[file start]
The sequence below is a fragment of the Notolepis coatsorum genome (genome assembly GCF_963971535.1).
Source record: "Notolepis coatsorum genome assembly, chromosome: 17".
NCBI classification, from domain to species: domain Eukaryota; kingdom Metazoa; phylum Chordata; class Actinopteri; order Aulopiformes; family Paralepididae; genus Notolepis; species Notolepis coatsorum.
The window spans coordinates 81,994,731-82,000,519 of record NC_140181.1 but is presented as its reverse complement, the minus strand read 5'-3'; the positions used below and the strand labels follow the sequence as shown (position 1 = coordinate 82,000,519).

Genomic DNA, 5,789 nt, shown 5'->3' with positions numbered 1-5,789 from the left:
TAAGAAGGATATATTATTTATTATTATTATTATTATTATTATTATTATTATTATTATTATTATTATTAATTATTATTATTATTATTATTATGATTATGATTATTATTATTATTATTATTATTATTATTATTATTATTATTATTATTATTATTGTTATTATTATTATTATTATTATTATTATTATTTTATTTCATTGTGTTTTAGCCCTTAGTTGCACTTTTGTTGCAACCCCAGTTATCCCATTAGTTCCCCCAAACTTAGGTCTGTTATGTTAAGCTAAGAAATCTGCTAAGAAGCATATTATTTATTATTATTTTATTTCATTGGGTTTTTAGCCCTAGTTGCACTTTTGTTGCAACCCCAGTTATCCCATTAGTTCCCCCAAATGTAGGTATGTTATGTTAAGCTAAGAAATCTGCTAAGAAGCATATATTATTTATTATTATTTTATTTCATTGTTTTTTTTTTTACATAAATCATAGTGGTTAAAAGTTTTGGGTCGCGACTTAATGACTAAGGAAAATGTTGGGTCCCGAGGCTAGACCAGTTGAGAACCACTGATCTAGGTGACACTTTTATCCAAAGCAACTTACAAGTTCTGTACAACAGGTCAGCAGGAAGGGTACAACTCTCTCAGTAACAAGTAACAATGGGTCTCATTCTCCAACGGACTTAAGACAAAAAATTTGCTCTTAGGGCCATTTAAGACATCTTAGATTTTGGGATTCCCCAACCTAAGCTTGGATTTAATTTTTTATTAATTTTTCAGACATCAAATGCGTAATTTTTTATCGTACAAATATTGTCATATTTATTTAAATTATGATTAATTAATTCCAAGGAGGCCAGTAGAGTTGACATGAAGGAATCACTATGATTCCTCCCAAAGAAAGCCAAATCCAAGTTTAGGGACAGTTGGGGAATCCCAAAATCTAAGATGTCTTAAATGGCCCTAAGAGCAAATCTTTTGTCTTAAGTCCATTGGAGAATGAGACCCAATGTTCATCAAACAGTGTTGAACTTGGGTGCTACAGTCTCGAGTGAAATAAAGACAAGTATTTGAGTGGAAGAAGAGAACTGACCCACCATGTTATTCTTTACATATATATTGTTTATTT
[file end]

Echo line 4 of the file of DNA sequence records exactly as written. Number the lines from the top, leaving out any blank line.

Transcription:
The window spans coordinates 81,994,731-82,000,519 of record NC_140181.1 but is presented as its reverse complement, the minus strand read 5'-3'; the positions used below and the strand labels follow the sequence as shown (position 1 = coordinate 82,000,519).